Uganda’s economy is on a recovery trend after facing the negative impacts of the ongoing COVID-19 pandemic. The economy grows by 3.3% in 2020/21 financial year amid COVID-19 pandemic. A recovery tagged this growth to how quickly the country and the region access the COVID-19 vaccines to limit the impact of the pandemic.
Chris Mukiza, executive director of Uganda Bureau of Statistics (UBOS) told that preliminary estimates show that in nominal terms, the size of the economy increased to 148.278 trillion shillings (about 42.4 billion U.S. dollars) this financial year 2020/2021 from 139.711 trillion shillings (39.9 billion dollars) in the financial year 2019/20.
In terms of Gross Domestic Products (GDP), the UBOS estimates show that the economy grew by 3.3 percent during the current financial year compared to the revised GDP growth of 3.0 percent in 2019/20.
“The country is recovering from the negative impacts of the COVID-19 pandemic”
The expansion, although still below the potential annual growth rate of 6-7 percent, suggests that the country is recovering from the negative impacts of the COVID-19 pandemic which hit the country in March last year, said Mukiza.
In terms of sectoral performance to GDP, UBOS figures show that agriculture, which is the source of livelihood to the majority of Ugandans contributed 23.7 percent this financial year compared to 23.9 percent in financial year 2019/20.
The contribution of the industry sector increased to 27.4 percent in the 2020/21 financial year from 26.5 percent in 2019/20.
The growth in the industrial sector, according to Mukiza, is attributed to the improved performance in manufacturing activities which grew by 2.1 percent this financial year compared to 1.3 percent in the previous year.
The services sector continued to be the biggest contributor to the GDP although it registered a setback decline in 2020/21 with its share contribution registering 41.5 percent from 42.8 percent in 2019/20. The setback was due to COVID-19 lockdown restrictions, according to experts.
Government, according to the ministry of finance, will mid this month present its national budget detailing how it will handle the negative impacts of the COVID-19 pandemic in a bid to put the country back to its earlier projected growth of 6-7 percent per year.
Figures released by the country’s central bank, Bank of Uganda earlier this year, showed that the projected recovery will increase to 4.0-4.5 percent and 6.0-7.0 percent in the financial year 2021/22, and in outer years, respectively.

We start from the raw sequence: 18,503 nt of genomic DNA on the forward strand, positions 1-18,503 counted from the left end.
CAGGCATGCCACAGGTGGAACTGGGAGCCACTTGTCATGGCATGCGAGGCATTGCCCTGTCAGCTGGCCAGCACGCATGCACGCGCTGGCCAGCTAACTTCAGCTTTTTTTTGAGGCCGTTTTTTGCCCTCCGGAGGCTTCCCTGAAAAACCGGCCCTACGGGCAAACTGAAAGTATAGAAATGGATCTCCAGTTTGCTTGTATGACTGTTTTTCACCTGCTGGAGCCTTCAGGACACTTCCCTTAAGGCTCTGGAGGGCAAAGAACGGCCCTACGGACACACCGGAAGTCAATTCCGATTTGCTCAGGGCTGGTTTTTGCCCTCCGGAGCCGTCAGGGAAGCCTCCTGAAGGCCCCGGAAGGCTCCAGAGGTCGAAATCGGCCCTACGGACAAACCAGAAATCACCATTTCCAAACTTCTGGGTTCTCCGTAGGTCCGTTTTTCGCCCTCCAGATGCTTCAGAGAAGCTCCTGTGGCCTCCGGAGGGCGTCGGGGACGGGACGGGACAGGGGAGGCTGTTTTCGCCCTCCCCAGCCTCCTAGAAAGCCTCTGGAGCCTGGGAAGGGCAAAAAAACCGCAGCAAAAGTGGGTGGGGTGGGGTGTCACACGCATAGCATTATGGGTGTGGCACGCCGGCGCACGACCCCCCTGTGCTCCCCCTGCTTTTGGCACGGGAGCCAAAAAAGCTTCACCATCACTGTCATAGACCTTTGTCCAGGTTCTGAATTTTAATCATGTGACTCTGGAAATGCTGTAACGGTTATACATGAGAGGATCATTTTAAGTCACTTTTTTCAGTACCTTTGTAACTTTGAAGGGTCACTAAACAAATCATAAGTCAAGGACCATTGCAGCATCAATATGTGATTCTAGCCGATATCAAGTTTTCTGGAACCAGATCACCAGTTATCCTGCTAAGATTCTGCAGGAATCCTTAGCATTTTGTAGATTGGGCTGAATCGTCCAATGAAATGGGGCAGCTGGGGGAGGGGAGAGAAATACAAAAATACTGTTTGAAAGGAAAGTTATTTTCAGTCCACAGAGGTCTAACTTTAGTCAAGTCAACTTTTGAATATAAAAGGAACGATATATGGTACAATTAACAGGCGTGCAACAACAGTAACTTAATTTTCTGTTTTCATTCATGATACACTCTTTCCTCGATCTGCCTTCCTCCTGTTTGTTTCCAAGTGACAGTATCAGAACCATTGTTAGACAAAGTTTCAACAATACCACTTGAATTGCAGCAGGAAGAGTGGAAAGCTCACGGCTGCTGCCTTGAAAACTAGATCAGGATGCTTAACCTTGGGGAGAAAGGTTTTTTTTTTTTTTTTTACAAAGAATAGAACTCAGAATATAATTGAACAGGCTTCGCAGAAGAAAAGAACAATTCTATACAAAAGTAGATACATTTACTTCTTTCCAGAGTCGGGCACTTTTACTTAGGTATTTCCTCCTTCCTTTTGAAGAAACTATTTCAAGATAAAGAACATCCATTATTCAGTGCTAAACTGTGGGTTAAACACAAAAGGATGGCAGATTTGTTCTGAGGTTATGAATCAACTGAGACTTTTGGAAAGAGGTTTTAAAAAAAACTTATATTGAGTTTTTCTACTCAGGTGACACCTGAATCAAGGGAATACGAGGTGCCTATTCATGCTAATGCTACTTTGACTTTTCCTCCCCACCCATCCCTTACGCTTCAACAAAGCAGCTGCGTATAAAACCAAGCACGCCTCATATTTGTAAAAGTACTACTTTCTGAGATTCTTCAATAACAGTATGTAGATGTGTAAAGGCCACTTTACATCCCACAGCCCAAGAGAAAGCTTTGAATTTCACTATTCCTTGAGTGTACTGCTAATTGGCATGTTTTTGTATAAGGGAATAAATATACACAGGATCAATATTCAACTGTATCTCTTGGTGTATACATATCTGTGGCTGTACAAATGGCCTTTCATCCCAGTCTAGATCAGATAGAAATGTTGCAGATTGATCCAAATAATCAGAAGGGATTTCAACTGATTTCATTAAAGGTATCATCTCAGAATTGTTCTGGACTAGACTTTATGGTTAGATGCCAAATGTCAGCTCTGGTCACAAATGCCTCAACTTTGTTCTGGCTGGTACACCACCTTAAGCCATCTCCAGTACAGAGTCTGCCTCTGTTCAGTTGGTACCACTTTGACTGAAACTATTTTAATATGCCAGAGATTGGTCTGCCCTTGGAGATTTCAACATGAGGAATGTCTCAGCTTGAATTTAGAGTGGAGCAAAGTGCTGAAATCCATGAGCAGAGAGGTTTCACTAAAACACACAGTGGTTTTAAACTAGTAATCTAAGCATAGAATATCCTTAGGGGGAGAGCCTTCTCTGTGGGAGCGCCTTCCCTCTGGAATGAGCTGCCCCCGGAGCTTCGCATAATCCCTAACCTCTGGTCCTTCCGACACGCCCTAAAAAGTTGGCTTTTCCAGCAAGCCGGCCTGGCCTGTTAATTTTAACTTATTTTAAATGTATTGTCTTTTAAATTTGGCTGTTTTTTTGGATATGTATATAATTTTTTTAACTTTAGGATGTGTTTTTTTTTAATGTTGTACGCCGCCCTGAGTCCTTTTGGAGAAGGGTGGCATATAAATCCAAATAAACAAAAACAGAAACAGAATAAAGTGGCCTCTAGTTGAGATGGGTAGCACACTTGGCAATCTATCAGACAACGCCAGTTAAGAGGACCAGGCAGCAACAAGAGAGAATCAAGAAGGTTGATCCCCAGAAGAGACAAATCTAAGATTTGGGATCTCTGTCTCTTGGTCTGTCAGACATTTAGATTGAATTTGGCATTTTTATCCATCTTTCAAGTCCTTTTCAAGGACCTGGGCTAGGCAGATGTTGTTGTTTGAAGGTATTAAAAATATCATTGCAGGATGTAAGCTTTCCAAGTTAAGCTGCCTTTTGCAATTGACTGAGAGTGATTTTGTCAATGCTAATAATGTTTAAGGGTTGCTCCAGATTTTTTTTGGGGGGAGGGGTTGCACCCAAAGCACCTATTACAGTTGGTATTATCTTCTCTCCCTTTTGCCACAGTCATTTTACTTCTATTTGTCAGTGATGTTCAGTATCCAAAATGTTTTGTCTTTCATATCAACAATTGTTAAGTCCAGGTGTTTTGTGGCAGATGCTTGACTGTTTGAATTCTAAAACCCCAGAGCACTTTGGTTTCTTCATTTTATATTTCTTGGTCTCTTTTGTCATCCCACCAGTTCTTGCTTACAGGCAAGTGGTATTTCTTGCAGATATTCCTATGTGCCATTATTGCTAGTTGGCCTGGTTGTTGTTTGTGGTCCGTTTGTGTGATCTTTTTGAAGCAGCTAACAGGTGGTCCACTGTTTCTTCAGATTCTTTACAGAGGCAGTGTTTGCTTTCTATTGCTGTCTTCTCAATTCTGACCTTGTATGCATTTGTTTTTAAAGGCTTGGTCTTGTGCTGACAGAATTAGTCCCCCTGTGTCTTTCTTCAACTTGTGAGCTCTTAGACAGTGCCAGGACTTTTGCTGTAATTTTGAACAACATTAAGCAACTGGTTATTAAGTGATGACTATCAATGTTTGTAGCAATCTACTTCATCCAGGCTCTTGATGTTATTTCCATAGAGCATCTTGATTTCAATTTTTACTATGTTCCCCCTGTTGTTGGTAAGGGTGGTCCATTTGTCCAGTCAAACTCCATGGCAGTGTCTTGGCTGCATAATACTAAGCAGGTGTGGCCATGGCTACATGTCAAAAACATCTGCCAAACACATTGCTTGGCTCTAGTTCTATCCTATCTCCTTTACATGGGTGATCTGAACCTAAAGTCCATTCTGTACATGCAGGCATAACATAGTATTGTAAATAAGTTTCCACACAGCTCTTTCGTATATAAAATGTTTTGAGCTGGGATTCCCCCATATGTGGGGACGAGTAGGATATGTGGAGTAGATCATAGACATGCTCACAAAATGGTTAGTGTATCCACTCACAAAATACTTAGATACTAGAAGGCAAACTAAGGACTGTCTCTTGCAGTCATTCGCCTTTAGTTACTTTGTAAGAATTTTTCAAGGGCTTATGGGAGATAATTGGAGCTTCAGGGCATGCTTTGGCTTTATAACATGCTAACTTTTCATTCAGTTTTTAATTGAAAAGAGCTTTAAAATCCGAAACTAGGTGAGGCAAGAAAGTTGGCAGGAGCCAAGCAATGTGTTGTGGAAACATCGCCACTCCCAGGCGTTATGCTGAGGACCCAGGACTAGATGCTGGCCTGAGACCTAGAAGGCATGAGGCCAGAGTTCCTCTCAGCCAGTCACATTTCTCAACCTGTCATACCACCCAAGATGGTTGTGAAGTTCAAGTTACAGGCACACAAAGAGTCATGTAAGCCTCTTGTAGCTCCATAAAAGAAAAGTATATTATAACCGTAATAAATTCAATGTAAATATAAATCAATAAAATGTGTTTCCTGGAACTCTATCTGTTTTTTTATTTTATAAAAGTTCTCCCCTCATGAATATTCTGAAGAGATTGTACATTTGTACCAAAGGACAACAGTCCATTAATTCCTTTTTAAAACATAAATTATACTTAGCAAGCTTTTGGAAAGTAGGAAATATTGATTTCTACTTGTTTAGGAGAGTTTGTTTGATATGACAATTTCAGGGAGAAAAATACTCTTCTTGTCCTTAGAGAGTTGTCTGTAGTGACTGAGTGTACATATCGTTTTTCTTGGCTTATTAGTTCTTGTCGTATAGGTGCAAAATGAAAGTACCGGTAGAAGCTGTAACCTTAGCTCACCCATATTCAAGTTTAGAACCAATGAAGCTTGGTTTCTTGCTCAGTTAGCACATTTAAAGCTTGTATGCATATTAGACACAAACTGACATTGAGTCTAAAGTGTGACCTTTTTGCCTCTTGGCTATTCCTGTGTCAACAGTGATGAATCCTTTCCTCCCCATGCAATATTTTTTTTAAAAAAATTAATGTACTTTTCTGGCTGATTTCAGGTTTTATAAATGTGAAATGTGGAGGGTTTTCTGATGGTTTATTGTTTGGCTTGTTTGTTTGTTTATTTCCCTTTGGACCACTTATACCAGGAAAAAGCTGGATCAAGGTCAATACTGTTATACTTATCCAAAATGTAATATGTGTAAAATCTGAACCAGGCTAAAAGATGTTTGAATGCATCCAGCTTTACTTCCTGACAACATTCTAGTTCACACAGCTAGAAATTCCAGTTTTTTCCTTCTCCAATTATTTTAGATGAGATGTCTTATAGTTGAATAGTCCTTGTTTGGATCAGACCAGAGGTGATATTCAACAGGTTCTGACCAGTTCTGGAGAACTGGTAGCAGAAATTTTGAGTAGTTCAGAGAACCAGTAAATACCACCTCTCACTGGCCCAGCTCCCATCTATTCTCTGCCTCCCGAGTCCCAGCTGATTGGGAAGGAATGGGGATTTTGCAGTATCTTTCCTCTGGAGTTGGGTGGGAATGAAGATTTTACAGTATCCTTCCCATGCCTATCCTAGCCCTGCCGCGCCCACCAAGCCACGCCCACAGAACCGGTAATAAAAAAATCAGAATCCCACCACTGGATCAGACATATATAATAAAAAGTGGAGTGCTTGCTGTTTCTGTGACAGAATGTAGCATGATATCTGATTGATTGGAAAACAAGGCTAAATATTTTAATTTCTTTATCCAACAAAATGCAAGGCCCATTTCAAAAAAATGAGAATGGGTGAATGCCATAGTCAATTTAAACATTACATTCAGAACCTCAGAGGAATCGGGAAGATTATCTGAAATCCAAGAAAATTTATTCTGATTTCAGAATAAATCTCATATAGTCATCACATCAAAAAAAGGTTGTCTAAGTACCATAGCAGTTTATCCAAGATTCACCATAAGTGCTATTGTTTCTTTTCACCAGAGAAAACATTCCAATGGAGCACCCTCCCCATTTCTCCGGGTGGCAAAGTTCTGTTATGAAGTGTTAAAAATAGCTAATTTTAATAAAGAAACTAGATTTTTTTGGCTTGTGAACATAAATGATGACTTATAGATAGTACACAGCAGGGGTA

The financial institution however tagged this growth to how quickly the country and the region access the COVID-19 vaccines to limit the impact of the pandemic.
“Whereas advanced economies are expecting a rapid vaccine-fueled recovery, the damaging effects of the pandemic could persist in less developed economies that may not receive the vaccines quickly”
The bank in February said whereas advanced economies are expecting a rapid vaccine-fueled recovery, the damaging effects of the pandemic could persist in less developed economies that may not receive the vaccines quickly. The bank cited the case of Uganda’s exports that largely target the Common Market for Eastern and Southern Africa region, where the vaccine rollout is likely to be sluggish.
This effect could be detrimental to domestic economic growth recovery in the medium and long term, the central bank said then.
Uganda is currently grappling with the impacts of the second wave of the pandemic with confirmed daily cases of up to 1,000 recorded.
Ministry of Health figures show that as of June 1, the country’s confirmed cases since March last year were 49,759 and 365 deaths.
The ministry of health has warned that the country’s health facilities were quickly filling up with severe COVID-19 cases.
The country’s President Yoweri Museveni is scheduled to address the country on Sunday to map out new ways of combating the pandemic.
Economic experts have however warned that as the country paves ways of combating the pandemic, lockdown restrictions re-imposed are likely to hurt the economy more.